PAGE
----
Here’s what Warren Buffett, one of the world’s richest men and a Maslow level 5 if ever I saw one, thinks about the issue (quote courtesy of Duane Graham):

“I would hate to see the estate tax gutted. It’s in keeping with the idea of equality of opportunity in this country, not giving incredible head starts to certain people who were very selective about the womb from which they emerged.

“I’m not an enthusiast for dynastic wealth when there are 6 billion people who have much poorer lives. I can’t think of anything that’s more counter to a democracy that dynastic wealth. The idea that you win the lottery the moment you’re born: It just strikes me as outrageous.”

Gee, I wonder what the Queen would say to that?

About Jim Wheeler

U. S. Naval Academy, BS, Engineering, 1959; Naval line officer and submariner, 1959 -1981, Commander, USN; The George Washington U., MSA, Management Eng.; Aerospace Engineer, 1981-1999; Resident Gadfly, 1999 - present. Political affiliation: Democratic.
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3 Responses to Money and Human Behavior

  1. ansonburlingame says:


    I don’t understand a lot about estate or inheritance taxes, particularly today. But what about, for example the family farm. Granma and Granpa, maybe, bought the farm, worked hard to survive and left it to Dad. Dad worked hard as well and MAYBE paid off the mortgage on the farm. Both grandparents and parents worked the land, lived a “good” but for sure not rich life and leave the farm to you.

    The farm appaises for some $1000 per acre, maybe a lot more. There is no mortgage on the land. So you owe taxes on some percentage of the value of that land. Well a 200 acre farm “costs” you a lot of money, somewhere in the neighborhood of $100,000. So what do you do? A lot of people sell the farm to pay the tax.

    How do you fix that problem?

    Sure everyone wants the “fat cats” to pay out the nose. But it also applies to “alley cats” as well or so it seems to me. This issue along with the Bush tax cuts, progressive income taxes, etc ALL are designed to soak the rich and leave at least the poor, if not the middle class alone. It seems to be framed in the same “class warfare” sense to make those with a lot to bear a far greater burden than those with not much.

    Well that works UNTIL the federal government gets so BIG that no one class, actually the combined sacrifice of all classes cannot sustain such government. I call for STOP IT in the growth of government, live within current means including current tax structures. Let it all settle out, forget class warfare and decide in the future just who should pay more and how much more all for the sake of government power at the federal level.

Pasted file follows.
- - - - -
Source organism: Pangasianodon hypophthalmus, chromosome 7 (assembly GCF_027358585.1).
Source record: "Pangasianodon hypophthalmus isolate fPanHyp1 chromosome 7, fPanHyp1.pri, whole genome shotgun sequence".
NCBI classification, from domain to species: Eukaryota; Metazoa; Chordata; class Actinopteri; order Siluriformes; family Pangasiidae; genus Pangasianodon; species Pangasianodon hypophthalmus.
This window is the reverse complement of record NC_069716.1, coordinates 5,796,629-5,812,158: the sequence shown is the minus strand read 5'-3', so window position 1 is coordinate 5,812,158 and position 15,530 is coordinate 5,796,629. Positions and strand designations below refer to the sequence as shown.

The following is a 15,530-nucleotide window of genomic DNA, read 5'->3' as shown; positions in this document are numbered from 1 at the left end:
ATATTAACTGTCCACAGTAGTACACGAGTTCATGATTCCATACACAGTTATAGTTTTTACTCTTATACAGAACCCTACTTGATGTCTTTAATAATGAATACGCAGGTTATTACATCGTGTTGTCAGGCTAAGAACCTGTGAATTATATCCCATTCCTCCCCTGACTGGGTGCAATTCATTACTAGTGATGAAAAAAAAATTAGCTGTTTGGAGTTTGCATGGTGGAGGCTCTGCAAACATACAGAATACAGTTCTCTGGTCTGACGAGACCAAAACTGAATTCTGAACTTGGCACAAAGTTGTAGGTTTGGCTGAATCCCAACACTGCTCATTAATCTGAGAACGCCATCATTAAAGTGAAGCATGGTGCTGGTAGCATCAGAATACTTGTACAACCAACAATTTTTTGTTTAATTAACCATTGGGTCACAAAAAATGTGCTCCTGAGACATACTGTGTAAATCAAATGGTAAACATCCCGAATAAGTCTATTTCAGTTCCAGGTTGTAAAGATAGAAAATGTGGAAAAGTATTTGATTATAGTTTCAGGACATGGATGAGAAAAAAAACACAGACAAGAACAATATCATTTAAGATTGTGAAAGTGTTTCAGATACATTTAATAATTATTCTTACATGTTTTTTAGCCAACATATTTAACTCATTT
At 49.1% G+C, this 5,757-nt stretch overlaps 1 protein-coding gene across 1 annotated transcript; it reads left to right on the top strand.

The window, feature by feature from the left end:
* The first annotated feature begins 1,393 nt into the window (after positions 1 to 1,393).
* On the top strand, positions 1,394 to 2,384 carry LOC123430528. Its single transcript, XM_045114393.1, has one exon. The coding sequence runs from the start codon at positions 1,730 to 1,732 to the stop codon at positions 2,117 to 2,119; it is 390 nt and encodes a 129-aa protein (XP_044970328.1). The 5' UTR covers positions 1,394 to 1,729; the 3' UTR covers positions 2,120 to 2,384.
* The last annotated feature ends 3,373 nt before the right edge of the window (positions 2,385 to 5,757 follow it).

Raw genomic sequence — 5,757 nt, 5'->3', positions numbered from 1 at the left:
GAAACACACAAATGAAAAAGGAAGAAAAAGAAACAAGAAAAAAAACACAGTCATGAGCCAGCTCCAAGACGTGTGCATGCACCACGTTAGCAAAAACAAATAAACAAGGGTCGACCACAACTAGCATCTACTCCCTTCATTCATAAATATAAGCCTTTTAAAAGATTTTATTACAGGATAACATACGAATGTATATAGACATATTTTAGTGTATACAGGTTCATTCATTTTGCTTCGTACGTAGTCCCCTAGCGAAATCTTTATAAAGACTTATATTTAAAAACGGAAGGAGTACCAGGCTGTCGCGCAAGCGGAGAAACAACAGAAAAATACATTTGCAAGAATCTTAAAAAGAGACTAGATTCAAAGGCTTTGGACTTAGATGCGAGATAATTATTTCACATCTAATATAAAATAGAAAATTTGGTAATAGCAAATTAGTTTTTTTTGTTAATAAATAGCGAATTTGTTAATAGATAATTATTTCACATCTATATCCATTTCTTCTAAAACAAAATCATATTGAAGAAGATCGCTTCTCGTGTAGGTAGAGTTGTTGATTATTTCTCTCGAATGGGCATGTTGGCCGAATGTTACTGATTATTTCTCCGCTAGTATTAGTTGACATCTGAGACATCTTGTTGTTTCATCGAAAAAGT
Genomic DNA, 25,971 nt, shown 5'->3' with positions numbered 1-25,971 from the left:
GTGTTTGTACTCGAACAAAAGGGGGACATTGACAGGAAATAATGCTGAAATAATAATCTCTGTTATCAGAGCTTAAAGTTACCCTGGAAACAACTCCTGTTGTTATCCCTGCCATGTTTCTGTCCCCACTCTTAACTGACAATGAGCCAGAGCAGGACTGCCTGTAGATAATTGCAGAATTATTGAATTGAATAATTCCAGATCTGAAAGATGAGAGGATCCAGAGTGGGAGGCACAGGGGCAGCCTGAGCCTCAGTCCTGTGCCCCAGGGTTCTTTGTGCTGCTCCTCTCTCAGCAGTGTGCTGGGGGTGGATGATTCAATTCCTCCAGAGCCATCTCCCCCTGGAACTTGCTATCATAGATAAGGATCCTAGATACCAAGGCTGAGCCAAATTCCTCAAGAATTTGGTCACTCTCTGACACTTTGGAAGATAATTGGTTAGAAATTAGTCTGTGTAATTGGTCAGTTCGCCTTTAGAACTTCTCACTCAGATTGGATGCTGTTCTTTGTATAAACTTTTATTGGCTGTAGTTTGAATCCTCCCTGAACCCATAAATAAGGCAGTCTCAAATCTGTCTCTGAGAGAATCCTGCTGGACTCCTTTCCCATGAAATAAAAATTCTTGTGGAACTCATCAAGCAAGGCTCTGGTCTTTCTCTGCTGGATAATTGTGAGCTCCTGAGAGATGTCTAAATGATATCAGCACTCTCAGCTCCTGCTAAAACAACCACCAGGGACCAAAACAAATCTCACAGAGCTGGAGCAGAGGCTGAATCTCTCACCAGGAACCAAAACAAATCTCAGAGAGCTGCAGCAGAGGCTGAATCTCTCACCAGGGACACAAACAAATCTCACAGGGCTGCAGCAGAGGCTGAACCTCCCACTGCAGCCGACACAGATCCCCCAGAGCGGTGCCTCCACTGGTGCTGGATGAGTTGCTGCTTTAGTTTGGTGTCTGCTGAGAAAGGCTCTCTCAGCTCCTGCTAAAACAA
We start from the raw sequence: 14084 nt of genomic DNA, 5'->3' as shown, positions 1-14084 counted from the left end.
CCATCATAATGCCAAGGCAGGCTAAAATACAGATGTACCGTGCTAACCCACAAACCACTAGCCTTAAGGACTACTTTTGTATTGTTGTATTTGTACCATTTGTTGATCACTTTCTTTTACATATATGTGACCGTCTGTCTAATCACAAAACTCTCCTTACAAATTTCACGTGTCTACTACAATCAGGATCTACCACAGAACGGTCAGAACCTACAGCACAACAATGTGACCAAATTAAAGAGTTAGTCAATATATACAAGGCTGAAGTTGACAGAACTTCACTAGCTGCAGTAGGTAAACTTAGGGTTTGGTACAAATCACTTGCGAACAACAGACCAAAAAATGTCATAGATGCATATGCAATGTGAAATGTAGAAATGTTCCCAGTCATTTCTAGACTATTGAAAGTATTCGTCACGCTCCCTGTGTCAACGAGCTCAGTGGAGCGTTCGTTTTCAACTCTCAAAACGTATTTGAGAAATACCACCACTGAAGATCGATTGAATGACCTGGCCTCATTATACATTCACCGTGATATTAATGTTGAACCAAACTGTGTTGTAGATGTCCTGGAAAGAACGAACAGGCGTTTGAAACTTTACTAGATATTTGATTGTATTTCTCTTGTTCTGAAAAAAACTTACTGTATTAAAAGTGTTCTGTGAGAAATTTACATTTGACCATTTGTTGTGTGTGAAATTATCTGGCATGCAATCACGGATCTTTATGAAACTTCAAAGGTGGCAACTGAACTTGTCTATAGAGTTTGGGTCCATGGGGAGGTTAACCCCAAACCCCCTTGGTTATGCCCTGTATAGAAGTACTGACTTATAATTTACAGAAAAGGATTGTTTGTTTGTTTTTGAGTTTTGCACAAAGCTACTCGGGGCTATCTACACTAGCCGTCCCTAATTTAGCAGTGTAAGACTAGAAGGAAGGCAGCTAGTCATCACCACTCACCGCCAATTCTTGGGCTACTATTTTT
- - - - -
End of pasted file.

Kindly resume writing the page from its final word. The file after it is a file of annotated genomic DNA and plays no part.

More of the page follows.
If Republicans win and do as Pledged, we instead will shrink government and stop this crazy demand for more and more people to pay more and more for a federal government.



    • Jim Wheeler says:


      Estate and Inheritance taxes can be both federal and state, of course. MO doesn’t have them. OK has a rather draconian estate tax. From what I read the federal estate tax receipts have long been quite small because of the high limits. There is no consistency among states, but I think the trend has been to reduce or eliminate them. But, as I say, it’s not a good idea to die in Oklahoma.

      As far as Grandma and Grandpa go, I am certainly not against setting a lower limit of $2 or $3 million to protect just the situation you envision, and that has in fact been the pattern of the tax. The problem comes with the really-big farms and businesses, and BTW, most farms nowadays are huge, automated operations with many millions of dollars of high-tech, GPS-guided equipment. Automated Big Ag is why we eat so cheap compared to yesterday and still export gobs. And consider this: If the kids and grandkids are growing up in a family with a farm or business worth many millions, aren’t they going to be blessed with better schools and stuff than most kids? How much head start is enough? We only go through this life once. IMHO, everyone deserves the satisfaction of at least some of his or her own accomplishments. To argue otherwise, seems to me, is to say, “I got mine the old fashioned way. I inherited it!” Seems more British than American, but maybe that’s just because of my personal background.



  2. ansonburlingame says:


    Which is why I have not gotten into such taxes in a big way. I of course will counter that big corporate farms are at least partically a result of buying out the small farms for reasons given above. How much, I have no idea.

    All I am trying to do for the moment is to make or attempt to make the case that federal power has gotten so big that NO single class, actually ALL classes of society within America, simply can no longer sustain such power, financially, and I believe morally.

    Decentralize the base of power, live within our means wherever such power “moves”, see where that “gets us” then reevaluate where to go from there. To me the Pledge says that pretty clearly.

    Awaiting your critique of my blog on the Pledge. I read that you “threw up on it” before getting passed the preamble. Should be an interesting critique from you. I already can imagine what Duane might say.